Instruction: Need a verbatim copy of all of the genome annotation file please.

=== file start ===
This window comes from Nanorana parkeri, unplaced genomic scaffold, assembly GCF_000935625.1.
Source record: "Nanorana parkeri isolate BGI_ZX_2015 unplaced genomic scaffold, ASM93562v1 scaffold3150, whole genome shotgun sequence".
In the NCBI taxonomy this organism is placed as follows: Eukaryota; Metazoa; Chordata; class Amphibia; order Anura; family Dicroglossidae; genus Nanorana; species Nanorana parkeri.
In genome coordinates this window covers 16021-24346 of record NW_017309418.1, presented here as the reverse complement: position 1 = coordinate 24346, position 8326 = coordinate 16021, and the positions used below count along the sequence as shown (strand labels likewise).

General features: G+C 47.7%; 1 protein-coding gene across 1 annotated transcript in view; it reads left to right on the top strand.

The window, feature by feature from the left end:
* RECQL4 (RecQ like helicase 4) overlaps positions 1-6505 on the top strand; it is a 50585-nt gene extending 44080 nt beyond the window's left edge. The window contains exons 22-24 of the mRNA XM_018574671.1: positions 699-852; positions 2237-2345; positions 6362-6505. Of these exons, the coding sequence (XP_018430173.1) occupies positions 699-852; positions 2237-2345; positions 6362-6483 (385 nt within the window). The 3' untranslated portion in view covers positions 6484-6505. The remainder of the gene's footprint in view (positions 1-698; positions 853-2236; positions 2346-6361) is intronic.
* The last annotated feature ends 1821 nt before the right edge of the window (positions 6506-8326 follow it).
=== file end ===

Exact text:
This window comes from Nanorana parkeri, unplaced genomic scaffold, assembly GCF_000935625.1.
Source record: "Nanorana parkeri isolate BGI_ZX_2015 unplaced genomic scaffold, ASM93562v1 scaffold3150, whole genome shotgun sequence".
In the NCBI taxonomy this organism is placed as follows: Eukaryota; Metazoa; Chordata; class Amphibia; order Anura; family Dicroglossidae; genus Nanorana; species Nanorana parkeri.
In genome coordinates this window covers 16021-24346 of record NW_017309418.1, presented here as the reverse complement: position 1 = coordinate 24346, position 8326 = coordinate 16021, and the positions used below count along the sequence as shown (strand labels likewise).

General features: G+C 47.7%; 1 protein-coding gene across 1 annotated transcript in view; it reads left to right on the top strand.

The window, feature by feature from the left end:
* RECQL4 (RecQ like helicase 4) overlaps positions 1-6505 on the top strand; it is a 50585-nt gene extending 44080 nt beyond the window's left edge. The window contains exons 22-24 of the mRNA XM_018574671.1: positions 699-852; positions 2237-2345; positions 6362-6505. Of these exons, the coding sequence (XP_018430173.1) occupies positions 699-852; positions 2237-2345; positions 6362-6483 (385 nt within the window). The 3' untranslated portion in view covers positions 6484-6505. The remainder of the gene's footprint in view (positions 1-698; positions 853-2236; positions 2346-6361) is intronic.
* The last annotated feature ends 1821 nt before the right edge of the window (positions 6506-8326 follow it).